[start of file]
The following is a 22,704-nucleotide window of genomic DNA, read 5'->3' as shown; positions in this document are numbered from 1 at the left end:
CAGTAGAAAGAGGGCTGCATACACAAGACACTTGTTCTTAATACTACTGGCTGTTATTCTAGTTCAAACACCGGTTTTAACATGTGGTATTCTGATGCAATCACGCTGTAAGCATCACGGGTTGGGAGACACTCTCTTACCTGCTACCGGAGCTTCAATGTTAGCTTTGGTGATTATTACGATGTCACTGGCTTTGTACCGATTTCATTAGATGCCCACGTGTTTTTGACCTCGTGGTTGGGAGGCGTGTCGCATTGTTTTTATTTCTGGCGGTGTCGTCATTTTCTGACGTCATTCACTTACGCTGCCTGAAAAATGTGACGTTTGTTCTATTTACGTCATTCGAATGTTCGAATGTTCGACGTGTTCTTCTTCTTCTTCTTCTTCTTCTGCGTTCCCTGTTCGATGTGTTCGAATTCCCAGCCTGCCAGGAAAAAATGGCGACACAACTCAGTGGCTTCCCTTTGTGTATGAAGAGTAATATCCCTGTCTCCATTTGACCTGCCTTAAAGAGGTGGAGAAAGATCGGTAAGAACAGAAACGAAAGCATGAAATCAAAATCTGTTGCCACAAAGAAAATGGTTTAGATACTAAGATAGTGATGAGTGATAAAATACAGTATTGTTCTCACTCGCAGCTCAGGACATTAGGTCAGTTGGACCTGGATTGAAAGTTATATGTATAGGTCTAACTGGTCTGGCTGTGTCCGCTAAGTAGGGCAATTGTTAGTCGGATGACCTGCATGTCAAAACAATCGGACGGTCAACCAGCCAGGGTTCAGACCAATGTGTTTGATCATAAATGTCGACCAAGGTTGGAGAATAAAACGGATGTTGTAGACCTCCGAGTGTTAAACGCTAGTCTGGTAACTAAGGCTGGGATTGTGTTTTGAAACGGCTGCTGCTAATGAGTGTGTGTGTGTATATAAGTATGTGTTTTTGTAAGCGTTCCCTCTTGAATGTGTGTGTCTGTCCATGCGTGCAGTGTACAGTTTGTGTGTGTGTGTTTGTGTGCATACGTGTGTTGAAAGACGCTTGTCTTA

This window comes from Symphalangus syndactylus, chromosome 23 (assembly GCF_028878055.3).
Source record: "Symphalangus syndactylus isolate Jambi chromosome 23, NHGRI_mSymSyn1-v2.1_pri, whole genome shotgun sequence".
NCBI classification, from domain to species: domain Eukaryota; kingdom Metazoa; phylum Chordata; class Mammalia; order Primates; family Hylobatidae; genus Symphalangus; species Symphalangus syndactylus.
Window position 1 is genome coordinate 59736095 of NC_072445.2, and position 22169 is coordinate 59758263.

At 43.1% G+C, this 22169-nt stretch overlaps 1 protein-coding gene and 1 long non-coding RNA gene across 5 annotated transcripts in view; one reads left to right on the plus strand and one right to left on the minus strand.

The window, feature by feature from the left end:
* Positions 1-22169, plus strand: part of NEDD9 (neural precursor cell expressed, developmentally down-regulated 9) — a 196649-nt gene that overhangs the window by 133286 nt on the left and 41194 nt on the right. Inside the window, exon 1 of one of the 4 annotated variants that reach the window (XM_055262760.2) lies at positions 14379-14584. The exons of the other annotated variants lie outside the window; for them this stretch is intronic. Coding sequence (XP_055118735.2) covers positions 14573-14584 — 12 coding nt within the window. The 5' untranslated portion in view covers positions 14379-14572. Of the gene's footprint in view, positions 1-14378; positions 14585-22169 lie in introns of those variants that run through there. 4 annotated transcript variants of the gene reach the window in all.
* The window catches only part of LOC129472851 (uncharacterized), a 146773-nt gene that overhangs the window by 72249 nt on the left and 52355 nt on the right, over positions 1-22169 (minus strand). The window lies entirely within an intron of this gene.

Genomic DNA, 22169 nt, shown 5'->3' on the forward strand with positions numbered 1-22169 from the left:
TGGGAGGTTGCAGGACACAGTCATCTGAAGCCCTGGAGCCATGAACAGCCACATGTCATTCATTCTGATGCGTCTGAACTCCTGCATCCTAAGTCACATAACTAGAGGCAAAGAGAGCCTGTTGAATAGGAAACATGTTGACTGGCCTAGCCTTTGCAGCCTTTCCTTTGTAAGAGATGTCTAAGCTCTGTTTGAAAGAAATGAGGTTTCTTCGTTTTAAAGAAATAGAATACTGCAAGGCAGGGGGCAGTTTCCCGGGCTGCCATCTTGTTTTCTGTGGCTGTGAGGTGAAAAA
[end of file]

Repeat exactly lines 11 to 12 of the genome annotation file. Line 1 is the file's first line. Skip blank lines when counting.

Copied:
Genomic DNA, 22169 nt, shown 5'->3' on the forward strand with positions numbered 1-22169 from the left:
TGGGAGGTTGCAGGACACAGTCATCTGAAGCCCTGGAGCCATGAACAGCCACATGTCATTCATTCTGATGCGTCTGAACTCCTGCATCCTAAGTCACATAACTAGAGGCAAAGAGAGCCTGTTGAATAGGAAACATGTTGACTGGCCTAGCCTTTGCAGCCTTTCCTTTGTAAGAGATGTCTAAGCTCTGTTTGAAAGAAATGAGGTTTCTTCGTTTTAAAGAAATAGAATACTGCAAGGCAGGGGGCAGTTTCCCGGGCTGCCATCTTGTTTTCTGTGGCTGTGAGGTGAAAAA